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Our policymakers must have the tools for evidence-based decisionmaking

Courtesy of the Humphrey School
Eric Schwartz

Below are remarks drawn from the presentation of Eric Schwartz, dean of the Humphrey School of Public Affairs, at the Humphrey School commencement ceremony on May 13.  Schwartz is stepping down in June to assume the presidency of Refugees International in Washington, D.C.

As I prepare to resign my position as dean of the Humphrey School of Public Affairs and depart Minnesota, I’ll reaffirm what our students have heard me say repeatedly: that the Humphrey School is about the best place in the country to study public affairs. And it has been a joy for me to work with an extraordinarily talented and dedicated faculty, a deeply committed and mission-driven administrative staff, and an increasingly diverse student body with energy, enthusiasm, and a deep and abiding commitment to spend their professional lives trying to make the world a better place. 

I hope we on the faculty and in the administration have served them well.

Serving them well has at least two dimensions. First, it is critical that we provide our students with the analytical tools for rigorous and evidence-based decisionmaking on issues in public life.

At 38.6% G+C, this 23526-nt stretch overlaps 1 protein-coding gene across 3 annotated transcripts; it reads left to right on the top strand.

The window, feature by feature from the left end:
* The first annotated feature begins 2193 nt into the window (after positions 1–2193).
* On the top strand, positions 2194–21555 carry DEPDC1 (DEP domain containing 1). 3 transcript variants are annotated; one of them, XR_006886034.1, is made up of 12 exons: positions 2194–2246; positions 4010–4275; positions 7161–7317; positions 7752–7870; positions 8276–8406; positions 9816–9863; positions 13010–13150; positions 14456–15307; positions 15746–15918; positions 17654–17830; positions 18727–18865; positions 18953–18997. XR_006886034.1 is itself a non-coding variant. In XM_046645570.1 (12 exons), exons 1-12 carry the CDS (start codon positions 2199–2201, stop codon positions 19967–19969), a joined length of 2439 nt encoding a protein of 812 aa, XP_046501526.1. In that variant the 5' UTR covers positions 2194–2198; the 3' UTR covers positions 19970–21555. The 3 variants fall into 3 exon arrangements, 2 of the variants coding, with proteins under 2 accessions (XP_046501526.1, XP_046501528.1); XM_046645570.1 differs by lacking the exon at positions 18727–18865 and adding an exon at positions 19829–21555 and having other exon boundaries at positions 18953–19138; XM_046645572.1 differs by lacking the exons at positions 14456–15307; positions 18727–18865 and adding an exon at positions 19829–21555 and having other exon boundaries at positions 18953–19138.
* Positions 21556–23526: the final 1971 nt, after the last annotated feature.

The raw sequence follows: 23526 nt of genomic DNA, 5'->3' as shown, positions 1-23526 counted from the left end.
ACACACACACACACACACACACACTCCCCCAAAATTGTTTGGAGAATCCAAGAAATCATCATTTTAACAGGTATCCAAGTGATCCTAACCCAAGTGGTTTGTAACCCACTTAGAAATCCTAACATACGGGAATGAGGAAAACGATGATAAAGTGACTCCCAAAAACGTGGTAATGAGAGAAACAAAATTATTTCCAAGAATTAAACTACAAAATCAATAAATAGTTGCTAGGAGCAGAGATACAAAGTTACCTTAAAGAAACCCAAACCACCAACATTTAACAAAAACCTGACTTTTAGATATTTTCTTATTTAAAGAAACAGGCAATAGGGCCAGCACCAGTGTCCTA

And second, while we are a nonpartisan institution, we do indeed seek to promote a deep appreciation of the proposition that public institutions – and our political leaders – have a role and responsibility to promote the values of a democratic society, including nondiscrimination, inclusion, equal rights, meaningful political participation and justice for all.

Frankly, these laudable objectives are under stress in our national politics today.

Consider the issue of rigorous and evidenced based decisionmaking. 

Whether we’re talking about the scientific basis for policy decisions around climate change, the factual basis for security-based immigration restrictions, or the purported data relating to concerns about systemic voter fraud, examples of evidence-free policymaking seem to be accumulating at the national level. This not only disparages what we are trying to accomplish at the Humphrey School, it makes it more likely that public decisionmaking will be irrational and, therefore, will ultimately consign our population and future American populations to greater hardships.

More importantly, perhaps, I think a second goal of a public-affairs school like the Humphrey School is also under stress: that of training students to become empowered and effective political leaders who appreciate their responsibility to promote the values of a democratic society. That objective is under stress as a result of a highly polarized and charged politics at the national level in which enlightened leadership is in shorter supply than it ought to be.